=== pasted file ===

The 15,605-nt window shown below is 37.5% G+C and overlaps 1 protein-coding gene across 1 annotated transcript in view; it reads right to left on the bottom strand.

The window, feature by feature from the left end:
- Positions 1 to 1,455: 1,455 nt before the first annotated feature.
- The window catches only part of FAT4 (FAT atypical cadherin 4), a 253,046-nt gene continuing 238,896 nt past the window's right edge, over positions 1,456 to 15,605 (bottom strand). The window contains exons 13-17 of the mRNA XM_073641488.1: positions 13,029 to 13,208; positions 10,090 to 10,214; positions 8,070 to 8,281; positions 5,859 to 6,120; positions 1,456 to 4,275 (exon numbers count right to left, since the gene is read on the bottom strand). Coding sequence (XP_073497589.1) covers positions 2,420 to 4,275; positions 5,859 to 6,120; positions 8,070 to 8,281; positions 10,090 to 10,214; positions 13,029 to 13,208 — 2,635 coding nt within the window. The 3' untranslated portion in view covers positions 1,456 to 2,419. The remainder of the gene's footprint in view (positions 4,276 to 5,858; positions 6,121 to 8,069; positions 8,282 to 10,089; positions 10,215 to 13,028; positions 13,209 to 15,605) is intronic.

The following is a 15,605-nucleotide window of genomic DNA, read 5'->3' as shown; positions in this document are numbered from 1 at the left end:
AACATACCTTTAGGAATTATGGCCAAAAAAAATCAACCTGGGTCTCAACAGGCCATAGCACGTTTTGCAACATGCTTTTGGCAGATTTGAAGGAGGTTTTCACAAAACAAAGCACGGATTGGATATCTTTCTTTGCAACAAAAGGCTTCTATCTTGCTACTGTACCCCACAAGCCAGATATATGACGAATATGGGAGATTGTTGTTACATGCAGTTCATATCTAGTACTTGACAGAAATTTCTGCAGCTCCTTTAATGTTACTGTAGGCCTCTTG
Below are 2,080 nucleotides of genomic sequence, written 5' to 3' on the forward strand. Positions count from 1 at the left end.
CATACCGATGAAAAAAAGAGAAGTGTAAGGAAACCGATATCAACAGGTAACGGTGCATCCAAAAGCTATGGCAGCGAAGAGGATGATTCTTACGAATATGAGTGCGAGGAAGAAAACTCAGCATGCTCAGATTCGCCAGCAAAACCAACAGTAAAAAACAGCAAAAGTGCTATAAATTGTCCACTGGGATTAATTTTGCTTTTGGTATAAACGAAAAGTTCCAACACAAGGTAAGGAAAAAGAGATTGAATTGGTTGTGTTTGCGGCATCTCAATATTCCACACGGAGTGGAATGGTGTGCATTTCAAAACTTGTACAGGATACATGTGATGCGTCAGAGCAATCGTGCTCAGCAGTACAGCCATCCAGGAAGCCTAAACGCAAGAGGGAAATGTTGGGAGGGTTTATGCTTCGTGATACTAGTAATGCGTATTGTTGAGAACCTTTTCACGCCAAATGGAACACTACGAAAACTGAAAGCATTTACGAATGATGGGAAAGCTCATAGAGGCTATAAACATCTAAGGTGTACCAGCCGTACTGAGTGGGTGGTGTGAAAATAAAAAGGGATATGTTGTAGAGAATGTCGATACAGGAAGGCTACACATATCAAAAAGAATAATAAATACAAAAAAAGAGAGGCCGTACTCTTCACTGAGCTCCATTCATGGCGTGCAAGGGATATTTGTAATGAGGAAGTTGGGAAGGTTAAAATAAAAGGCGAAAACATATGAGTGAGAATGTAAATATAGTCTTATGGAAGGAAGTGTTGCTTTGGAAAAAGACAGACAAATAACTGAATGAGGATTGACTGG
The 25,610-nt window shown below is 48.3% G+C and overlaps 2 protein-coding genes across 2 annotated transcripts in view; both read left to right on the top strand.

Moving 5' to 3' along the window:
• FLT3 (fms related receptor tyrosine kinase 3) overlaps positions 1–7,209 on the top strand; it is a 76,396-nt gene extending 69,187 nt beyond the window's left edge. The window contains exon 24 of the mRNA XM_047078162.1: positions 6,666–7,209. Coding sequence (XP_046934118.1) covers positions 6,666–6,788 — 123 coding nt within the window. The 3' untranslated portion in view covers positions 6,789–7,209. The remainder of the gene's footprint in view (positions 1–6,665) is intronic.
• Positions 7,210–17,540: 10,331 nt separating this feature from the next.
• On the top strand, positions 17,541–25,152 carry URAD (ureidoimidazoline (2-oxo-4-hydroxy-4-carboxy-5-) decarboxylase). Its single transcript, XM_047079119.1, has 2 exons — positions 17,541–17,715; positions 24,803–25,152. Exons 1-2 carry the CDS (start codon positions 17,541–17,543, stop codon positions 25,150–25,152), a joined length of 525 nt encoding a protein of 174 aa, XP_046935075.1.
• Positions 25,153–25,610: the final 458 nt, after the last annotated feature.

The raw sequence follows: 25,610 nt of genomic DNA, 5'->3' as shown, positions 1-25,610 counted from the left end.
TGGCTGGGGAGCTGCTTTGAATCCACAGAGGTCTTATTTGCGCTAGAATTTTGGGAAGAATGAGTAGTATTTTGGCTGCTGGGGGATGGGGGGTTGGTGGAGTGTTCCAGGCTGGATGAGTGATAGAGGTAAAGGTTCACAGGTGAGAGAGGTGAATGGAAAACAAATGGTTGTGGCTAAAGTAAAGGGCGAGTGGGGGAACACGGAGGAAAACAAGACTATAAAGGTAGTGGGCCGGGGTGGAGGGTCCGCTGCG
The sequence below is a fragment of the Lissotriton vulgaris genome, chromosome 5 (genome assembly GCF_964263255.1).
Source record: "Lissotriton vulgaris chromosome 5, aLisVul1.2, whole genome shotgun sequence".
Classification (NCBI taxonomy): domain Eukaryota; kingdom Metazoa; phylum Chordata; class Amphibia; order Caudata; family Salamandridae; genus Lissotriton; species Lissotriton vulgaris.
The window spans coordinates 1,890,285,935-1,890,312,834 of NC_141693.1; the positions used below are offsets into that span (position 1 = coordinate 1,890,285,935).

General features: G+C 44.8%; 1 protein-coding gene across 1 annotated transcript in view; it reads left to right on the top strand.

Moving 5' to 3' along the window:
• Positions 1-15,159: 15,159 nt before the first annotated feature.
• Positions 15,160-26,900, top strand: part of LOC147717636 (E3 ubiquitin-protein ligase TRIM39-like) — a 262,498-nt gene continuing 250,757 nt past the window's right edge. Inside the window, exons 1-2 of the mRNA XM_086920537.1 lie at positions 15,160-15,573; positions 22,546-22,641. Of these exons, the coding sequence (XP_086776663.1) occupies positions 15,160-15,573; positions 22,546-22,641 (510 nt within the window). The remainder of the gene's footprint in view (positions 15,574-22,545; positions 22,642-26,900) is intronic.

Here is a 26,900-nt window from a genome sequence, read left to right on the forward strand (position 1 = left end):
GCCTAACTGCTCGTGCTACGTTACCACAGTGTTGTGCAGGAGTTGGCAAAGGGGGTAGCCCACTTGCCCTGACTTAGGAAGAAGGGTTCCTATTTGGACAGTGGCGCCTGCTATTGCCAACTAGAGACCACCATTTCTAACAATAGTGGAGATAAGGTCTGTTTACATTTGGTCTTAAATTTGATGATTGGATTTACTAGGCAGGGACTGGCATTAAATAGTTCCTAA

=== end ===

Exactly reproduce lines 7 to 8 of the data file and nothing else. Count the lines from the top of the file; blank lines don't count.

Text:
Below are 2,080 nucleotides of genomic sequence, written 5' to 3' on the forward strand. Positions count from 1 at the left end.
CATACCGATGAAAAAAAGAGAAGTGTAAGGAAACCGATATCAACAGGTAACGGTGCATCCAAAAGCTATGGCAGCGAAGAGGATGATTCTTACGAATATGAGTGCGAGGAAGAAAACTCAGCATGCTCAGATTCGCCAGCAAAACCAACAGTAAAAAACAGCAAAAGTGCTATAAATTGTCCACTGGGATTAATTTTGCTTTTGGTATAAACGAAAAGTTCCAACACAAGGTAAGGAAAAAGAGATTGAATTGGTTGTGTTTGCGGCATCTCAATATTCCACACGGAGTGGAATGGTGTGCATTTCAAAACTTGTACAGGATACATGTGATGCGTCAGAGCAATCGTGCTCAGCAGTACAGCCATCCAGGAAGCCTAAACGCAAGAGGGAAATGTTGGGAGGGTTTATGCTTCGTGATACTAGTAATGCGTATTGTTGAGAACCTTTTCACGCCAAATGGAACACTACGAAAACTGAAAGCATTTACGAATGATGGGAAAGCTCATAGAGGCTATAAACATCTAAGGTGTACCAGCCGTACTGAGTGGGTGGTGTGAAAATAAAAAGGGATATGTTGTAGAGAATGTCGATACAGGAAGGCTACACATATCAAAAAGAATAATAAATACAAAAAAAGAGAGGCCGTACTCTTCACTGAGCTCCATTCATGGCGTGCAAGGGATATTTGTAATGAGGAAGTTGGGAAGGTTAAAATAAAAGGCGAAAACATATGAGTGAGAATGTAAATATAGTCTTATGGAAGGAAGTGTTGCTTTGGAAAAAGACAGACAAATAACTGAATGAGGATTGACTGG